Weird Medicine

Chinese Plan Head Transplant For Paralyzed Patients, But Will Ethical Concerns Put It On Hold?

While most researchers are looking to spine reconstructions and robotics to help paralysis patients, doctors in China are considering other more extreme options: a full body transplant. The proposed operation is as drastic as it sounds and involves removing the head of a paralyzed victim and transferring it to the body of a cadaver. However, despite the macabre nature of the procedure, is there really much the public, or medical leaders across the globe, can do to stop it from becoming a reality?

The impressive project is being headed by Dr. Ren Xiaoping, an orthopedic surgeon from Harbin Medical University in China, and one of the surgeons involved with the first U.S. hand transplant in 1999, The New York Times reported. Although still in the hypothetical stages, Ren’s body-transplant (or head transplant, depending on how you look at it) would involve removing two heads from two bodies and connecting the blood vessels of the body from the deceased “donor” to the living recipient’s head. Once this is done, the neck will be bathed in a substance to help aid in regrowth of the spinal cord endings.

wheelchair Chinese doctors want to give paralyzed patients a whole new body. Pixabay, Public Domain

Although Ren may be the most qualified for the first-of-its kind operation due to his impressive background in transplantations, he is not the first surgeon to contemplate the operation. The Italian neurosurgeon, Sergio Canavero, has been quite vocal about his dream of completing a successful head transplant. His plans are similar to Rens: fusing the spinal cords of a recipient's head and a donor's body with a special chemical called polyethylene glycol to coax the two to become one, The Guardian reported. Canavero also proposes keeping the patient in a coma for around four weeks to prevent further damage during the recovery period and predicts that after about a year of rehabilitation patients will be able to speak, walk, and move all on their own.

Theoretically, the project is medically possible, but if you feel slightly uncomfortable about the idea of transplanting someone's head onto a dead body, you’re not alone. So far, the procedure has only been conducted on lab mice, and unfortunately they didn't fare so well. Heads from living mice were transplanted onto bodies of cadavers, and although the mice survived the initial trauma, they unfortunately did not live long after the transplant, Time reported.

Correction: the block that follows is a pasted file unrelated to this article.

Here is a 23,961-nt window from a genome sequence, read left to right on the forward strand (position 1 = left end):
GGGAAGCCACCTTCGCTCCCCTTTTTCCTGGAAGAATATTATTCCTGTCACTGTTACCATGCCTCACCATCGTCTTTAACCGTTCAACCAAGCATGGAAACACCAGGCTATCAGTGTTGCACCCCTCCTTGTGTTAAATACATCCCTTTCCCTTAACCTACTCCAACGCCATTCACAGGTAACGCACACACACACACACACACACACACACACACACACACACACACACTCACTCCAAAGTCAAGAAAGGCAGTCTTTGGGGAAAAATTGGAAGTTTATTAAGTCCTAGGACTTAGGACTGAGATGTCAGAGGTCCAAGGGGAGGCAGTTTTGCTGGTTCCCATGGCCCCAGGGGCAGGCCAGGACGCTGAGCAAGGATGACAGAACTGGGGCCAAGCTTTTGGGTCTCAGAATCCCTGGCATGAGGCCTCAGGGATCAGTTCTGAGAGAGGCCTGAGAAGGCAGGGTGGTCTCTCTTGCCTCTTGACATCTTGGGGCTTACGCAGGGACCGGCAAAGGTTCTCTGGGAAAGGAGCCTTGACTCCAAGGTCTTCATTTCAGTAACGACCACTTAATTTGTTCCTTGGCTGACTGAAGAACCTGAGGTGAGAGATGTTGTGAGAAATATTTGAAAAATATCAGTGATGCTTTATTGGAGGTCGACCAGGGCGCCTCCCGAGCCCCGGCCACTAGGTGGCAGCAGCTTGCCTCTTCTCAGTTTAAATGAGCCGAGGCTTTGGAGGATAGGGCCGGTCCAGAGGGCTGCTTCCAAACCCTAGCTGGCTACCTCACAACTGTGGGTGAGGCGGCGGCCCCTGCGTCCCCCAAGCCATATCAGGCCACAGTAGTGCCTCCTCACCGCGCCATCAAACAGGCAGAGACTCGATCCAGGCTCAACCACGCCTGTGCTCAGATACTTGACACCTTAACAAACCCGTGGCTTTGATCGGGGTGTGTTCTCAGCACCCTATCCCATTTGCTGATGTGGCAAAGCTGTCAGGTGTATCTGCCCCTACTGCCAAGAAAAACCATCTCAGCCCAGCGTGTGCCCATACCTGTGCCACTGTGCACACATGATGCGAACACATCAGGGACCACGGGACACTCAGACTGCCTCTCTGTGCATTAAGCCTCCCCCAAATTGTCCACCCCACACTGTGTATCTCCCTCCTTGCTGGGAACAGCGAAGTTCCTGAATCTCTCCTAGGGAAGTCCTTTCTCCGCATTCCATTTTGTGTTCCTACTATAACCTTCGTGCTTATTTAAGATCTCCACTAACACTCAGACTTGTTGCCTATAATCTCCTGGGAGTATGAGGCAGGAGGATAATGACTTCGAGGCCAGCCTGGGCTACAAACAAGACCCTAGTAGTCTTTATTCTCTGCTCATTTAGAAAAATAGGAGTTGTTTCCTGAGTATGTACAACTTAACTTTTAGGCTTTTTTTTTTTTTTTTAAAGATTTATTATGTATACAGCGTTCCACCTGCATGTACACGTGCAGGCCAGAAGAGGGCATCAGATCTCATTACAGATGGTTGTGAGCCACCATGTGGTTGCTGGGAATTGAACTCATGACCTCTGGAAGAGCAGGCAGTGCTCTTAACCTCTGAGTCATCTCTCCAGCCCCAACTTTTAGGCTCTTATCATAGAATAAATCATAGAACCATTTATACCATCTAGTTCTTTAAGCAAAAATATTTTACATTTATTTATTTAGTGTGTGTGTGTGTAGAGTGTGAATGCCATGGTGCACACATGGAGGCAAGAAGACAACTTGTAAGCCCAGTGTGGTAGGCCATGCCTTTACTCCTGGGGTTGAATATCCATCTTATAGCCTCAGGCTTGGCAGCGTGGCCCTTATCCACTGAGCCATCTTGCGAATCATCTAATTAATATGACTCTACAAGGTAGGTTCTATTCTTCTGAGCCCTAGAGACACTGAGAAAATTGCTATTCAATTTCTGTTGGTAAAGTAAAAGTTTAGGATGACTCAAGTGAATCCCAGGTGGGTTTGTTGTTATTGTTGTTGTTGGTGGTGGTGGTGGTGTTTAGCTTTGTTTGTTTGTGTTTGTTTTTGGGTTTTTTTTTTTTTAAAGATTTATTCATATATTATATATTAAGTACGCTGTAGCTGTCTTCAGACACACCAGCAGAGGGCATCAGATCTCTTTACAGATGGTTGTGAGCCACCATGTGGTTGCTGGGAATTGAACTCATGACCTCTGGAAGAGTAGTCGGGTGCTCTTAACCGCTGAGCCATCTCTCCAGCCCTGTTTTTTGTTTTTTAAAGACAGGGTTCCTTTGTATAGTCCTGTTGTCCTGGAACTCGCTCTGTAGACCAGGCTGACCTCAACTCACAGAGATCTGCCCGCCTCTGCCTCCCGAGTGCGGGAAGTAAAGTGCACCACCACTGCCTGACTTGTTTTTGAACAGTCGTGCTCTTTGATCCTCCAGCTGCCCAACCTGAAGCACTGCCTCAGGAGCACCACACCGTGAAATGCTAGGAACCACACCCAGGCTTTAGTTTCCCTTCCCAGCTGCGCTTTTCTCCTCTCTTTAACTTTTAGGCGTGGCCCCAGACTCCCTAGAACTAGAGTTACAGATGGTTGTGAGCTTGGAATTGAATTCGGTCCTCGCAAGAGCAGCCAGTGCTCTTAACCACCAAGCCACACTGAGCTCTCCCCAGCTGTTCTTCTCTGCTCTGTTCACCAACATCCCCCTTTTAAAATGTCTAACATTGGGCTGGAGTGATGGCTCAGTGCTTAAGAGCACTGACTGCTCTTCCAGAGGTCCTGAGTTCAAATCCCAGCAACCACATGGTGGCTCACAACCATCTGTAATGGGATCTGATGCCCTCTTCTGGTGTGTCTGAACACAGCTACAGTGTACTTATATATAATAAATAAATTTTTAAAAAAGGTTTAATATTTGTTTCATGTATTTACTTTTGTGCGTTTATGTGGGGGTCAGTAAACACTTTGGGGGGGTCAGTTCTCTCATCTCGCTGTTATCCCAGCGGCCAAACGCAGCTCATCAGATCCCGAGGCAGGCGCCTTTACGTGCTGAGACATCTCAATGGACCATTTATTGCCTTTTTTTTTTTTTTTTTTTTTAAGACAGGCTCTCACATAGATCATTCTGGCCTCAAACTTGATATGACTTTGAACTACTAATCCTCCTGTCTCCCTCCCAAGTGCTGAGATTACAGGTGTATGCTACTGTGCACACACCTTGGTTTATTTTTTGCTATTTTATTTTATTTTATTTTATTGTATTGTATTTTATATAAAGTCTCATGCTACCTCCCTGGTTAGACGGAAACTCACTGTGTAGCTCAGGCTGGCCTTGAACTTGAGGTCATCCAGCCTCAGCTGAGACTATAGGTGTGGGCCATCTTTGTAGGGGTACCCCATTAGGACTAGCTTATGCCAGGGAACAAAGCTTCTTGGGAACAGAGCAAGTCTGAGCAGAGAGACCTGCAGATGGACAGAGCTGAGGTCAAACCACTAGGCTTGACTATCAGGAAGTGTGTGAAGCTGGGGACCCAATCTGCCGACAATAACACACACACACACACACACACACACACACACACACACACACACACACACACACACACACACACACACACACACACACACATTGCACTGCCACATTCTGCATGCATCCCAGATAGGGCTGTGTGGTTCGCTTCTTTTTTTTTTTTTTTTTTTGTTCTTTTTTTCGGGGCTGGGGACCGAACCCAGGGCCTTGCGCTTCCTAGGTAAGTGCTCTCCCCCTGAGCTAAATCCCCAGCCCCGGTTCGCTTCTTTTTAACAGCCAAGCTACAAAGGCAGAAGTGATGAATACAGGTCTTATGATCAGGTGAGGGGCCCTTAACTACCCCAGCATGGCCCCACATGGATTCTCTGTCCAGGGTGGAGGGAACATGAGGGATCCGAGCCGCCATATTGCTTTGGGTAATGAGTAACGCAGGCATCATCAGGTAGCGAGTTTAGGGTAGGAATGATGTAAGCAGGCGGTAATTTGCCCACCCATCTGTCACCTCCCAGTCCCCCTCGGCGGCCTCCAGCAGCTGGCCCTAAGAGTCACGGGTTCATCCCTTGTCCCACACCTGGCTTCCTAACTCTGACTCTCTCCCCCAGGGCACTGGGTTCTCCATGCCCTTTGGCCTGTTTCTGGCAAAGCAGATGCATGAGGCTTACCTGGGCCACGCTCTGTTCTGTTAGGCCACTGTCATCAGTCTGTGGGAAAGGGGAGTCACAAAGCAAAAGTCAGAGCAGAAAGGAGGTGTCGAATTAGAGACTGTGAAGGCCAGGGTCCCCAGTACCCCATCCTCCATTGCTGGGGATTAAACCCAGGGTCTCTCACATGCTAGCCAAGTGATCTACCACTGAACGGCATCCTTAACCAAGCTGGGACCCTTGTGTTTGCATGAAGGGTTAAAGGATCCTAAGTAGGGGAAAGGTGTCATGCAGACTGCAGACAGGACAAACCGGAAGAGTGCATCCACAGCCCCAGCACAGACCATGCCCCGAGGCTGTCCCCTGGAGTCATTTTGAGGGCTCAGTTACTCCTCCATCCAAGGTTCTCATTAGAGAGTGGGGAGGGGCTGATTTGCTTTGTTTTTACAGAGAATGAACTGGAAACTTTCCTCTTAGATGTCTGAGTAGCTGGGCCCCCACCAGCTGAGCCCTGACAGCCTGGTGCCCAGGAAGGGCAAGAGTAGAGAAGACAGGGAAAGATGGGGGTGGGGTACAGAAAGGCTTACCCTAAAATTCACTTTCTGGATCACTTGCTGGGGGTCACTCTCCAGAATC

Although the public and medical community may vehemently oppose conducting this procedure on a human, is there really anything that can be done to stop it? Probably not. Chinese doctors are known to push ethical boundaries, and just recently caused an uproar when they edited the genes of human embryos. Although they altered the genes with the hopes of correcting a rare blood disorder, and the embryos were not viable, meaning they could never have developed into full-grown fetuses, some believe the experiment crossed ethical lines because it could also be used to permanently modify qualities for looks or intelligence in the human genome, The NY Times reported.

In the past, China has also been criticized for using the organs of executed prisoners for transplants, and to this day continues to experiment on the organs of deceased prisoners despite international criticism. Zhai Xiaomei, a member of the country’s National Medical Ethical Committee and a professor at Peking Union Medical College, told The New York Times that although Chinese scientists may adhere to globally accepted ethical and scientific norms, some oppose them, citing “cultural differences” as the reason.

However, Ren defends the operation, claiming it would drastically change the lives of those living with paralysis.

“Whether it’s ethical or not, this is a person’s life,” said Ren. “There is nothing higher than a life, and that’s the core of ethics.”

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